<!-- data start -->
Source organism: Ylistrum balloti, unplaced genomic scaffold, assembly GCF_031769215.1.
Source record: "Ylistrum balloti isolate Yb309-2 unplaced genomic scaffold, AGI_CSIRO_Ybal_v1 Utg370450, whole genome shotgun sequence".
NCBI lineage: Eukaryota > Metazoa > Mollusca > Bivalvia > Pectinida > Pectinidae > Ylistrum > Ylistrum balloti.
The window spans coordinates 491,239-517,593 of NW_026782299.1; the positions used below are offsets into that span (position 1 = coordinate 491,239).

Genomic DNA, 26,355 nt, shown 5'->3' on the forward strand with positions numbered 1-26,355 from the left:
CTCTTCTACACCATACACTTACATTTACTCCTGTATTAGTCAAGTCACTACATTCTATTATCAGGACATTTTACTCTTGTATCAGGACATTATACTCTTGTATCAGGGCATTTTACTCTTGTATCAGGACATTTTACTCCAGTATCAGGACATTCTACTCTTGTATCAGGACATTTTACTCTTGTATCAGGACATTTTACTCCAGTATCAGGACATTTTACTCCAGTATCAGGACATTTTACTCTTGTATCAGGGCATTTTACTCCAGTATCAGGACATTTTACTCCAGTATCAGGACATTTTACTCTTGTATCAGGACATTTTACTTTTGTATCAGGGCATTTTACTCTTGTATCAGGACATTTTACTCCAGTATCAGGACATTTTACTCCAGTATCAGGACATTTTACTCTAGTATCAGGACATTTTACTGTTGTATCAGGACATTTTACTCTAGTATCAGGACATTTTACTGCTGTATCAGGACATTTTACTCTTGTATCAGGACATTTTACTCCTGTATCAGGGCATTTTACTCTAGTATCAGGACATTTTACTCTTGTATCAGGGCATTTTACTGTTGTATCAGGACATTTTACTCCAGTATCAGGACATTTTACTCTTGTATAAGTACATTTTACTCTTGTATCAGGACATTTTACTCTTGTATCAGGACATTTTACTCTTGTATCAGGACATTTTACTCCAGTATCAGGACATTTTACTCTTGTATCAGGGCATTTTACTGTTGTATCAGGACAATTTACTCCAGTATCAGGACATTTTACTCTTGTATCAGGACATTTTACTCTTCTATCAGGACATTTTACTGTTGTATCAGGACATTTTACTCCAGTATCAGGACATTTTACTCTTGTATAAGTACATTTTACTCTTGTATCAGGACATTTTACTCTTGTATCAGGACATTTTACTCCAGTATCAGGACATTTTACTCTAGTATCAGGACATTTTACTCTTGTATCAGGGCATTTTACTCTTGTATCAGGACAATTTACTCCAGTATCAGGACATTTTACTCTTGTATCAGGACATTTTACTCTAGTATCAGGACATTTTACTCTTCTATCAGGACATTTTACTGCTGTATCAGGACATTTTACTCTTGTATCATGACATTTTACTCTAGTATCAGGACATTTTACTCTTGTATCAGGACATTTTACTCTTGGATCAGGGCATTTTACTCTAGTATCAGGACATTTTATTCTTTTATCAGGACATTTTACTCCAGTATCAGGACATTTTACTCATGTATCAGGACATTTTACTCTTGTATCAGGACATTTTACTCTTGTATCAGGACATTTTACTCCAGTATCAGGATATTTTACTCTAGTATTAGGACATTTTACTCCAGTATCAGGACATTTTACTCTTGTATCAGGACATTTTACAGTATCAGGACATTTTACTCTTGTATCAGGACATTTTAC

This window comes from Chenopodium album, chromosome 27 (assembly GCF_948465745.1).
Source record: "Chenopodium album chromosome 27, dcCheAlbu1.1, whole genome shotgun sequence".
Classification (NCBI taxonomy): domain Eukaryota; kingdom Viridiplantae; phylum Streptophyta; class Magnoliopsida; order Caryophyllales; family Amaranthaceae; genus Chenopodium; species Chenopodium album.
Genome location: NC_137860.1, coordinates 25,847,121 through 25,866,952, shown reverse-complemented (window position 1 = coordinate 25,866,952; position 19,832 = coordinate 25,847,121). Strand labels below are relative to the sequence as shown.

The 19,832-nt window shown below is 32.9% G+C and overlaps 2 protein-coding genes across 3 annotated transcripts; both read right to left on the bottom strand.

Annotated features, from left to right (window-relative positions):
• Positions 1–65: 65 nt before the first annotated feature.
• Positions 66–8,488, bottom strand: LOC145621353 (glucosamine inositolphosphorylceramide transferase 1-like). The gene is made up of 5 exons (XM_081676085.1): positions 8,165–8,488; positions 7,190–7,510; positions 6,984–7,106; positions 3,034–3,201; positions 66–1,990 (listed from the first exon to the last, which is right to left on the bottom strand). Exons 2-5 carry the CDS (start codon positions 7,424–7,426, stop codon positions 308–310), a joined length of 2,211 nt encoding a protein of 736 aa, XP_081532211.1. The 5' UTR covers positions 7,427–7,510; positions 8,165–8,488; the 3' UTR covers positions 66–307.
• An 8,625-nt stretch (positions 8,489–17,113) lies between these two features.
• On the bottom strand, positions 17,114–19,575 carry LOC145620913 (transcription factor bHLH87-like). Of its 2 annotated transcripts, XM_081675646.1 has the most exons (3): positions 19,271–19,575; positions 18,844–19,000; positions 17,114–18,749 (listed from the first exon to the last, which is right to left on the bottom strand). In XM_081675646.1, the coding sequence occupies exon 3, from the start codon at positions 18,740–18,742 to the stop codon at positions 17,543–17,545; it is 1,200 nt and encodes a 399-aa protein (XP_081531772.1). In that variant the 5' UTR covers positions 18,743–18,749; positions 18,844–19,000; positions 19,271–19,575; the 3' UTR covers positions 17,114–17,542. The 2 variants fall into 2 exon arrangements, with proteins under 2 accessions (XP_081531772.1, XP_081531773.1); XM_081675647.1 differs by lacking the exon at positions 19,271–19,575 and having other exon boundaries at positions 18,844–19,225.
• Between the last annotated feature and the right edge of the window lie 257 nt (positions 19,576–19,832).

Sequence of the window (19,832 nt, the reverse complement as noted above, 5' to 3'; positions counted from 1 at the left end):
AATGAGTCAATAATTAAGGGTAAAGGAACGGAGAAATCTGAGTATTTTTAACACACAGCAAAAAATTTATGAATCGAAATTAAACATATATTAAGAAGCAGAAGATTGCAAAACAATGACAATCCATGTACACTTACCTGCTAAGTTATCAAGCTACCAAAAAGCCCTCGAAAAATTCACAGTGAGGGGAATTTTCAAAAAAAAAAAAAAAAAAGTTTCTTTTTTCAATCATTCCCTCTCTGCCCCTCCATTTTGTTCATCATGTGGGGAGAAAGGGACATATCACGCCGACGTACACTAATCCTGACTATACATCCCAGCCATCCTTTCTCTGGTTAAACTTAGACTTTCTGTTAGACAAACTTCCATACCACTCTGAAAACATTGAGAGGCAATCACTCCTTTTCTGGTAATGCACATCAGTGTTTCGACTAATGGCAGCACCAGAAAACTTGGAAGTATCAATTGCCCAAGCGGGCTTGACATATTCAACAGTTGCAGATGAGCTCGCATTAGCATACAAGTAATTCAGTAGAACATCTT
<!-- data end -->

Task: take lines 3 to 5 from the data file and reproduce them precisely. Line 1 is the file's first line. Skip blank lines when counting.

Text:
NCBI lineage: Eukaryota > Metazoa > Mollusca > Bivalvia > Pectinida > Pectinidae > Ylistrum > Ylistrum balloti.
The window spans coordinates 491,239-517,593 of NW_026782299.1; the positions used below are offsets into that span (position 1 = coordinate 491,239).

Genomic DNA, 26,355 nt, shown 5'->3' on the forward strand with positions numbered 1-26,355 from the left: